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When Science and Religion Mix Just Fine

Most scientists agree that religion and science can live in harmony. Why can't society follow suit?


We've been brought up to think that science and religion are incompatible. We see it in discussions of global warming, evolution, sex, and gay rights. But a new study from researchers at Rice University finds that most scientists have a more nuanced view of the conflict—namely, that it doesn't always exist.

The study found that only 15 percent of the scientists surveyed view religion and science as always in conflict, and the same number said the two are never in conflict. That means that the majority of scientists—70 percent—believe it depends on the circumstances. Half of the scientists surveyed classified themselves as religious. "The kind of narrow research available on religion and science seems to ask if they are in conflict or not, when it should really ask the conditions under which they are in conflict," Elaine Howard Ecklund, the Rice sociologist who conducted the study, said in a press release. In other words, a lot of religious people and scientists aren't dogmatic ideologues, and you shouldn't be, either.


Claiming that religion and science are enemies only strengthens the forces that keep people of faith from accepting science in the first place. Religious scientists like Francis Collins, an evangelical Christian who worked on the Human Genome Project leads the National Institutes of Health, may help religious people think more broadly. For instance, if a Christian takes Genesis literally, she's going to reject the principles of evolution, and a dogmatic scientist wouldn't argue with her. But if she sees evolution in the context of God's plan, or if she separates them completely, she needs intellectual and scientific role models to support both sides of the equation. For centuries, we have been rationalizing aspects of religion to fit scientific principles and vice versa: Galileo, Isaac Newton and Gregor Mendel were all pious guys. Yet the reigning narrative is still that the two are mutually exclusive.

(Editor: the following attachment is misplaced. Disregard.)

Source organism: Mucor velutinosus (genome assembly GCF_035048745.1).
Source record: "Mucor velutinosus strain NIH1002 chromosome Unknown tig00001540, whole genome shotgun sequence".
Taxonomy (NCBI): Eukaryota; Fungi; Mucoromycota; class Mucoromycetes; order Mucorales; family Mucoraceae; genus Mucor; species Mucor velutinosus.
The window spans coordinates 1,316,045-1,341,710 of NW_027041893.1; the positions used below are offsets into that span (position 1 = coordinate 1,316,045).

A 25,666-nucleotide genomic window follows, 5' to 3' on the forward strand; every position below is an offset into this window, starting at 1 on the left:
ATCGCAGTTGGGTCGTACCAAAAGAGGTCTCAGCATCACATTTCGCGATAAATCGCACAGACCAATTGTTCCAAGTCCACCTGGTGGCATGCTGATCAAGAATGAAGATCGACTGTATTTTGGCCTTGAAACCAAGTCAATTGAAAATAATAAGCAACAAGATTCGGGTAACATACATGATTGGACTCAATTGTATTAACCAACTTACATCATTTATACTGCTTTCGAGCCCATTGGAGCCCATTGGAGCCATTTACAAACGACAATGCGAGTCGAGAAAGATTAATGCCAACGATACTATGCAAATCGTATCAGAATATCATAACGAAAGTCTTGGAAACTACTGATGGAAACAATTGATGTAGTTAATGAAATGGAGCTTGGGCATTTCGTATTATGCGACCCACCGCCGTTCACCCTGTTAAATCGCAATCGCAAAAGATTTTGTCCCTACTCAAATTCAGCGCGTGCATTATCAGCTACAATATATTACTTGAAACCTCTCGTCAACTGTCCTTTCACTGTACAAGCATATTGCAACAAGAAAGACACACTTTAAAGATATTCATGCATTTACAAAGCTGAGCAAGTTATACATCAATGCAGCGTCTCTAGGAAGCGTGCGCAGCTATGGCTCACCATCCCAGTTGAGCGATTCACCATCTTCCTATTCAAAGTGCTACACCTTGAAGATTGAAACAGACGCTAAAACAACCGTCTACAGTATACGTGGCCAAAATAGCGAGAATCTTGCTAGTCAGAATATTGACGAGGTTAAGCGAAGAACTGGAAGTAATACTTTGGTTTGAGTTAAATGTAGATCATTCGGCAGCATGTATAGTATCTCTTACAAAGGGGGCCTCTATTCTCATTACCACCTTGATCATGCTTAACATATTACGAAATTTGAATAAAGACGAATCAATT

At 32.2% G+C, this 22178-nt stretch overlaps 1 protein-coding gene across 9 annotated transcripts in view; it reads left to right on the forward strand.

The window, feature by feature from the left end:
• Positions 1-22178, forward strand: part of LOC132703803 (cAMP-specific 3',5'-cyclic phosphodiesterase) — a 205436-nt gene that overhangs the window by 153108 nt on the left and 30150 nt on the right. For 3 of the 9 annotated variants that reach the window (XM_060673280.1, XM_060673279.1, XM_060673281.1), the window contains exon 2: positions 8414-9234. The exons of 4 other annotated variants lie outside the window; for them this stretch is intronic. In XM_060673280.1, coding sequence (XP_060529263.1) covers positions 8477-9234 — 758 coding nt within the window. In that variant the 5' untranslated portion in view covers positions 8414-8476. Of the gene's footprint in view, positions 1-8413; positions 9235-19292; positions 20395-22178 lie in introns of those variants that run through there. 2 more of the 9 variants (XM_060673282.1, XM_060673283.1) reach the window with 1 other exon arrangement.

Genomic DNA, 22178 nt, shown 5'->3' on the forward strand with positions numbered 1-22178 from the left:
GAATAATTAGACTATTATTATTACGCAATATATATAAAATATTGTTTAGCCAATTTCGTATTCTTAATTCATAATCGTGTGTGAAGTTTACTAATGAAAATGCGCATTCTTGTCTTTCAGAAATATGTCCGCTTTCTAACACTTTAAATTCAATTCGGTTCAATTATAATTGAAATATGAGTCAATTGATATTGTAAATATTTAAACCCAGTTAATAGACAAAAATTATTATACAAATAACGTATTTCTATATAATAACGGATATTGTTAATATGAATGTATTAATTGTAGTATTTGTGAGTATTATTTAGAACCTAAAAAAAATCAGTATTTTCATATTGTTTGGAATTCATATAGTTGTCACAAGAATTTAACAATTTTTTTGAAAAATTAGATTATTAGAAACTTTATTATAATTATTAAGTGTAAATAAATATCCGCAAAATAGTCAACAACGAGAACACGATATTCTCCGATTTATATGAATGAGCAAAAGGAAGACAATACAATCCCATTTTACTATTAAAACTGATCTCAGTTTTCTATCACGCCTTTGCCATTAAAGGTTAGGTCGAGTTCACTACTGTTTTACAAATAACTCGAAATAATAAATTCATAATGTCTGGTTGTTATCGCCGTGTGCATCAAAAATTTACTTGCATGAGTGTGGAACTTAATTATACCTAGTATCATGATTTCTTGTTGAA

Bottom line: People believe what they want to believe. According to a 2006 Time magazine poll, 64 percent of Americans would hold onto a cherished religious belief even if science had disproved it (the 40 percent of Americans who reject evolution come to mind). But if we thought of religion and science as separate, rather than at odds, we'd have a much better chance of arriving at a middle ground, and religious folks would have less of an impulse to reject accepted scientific theory.

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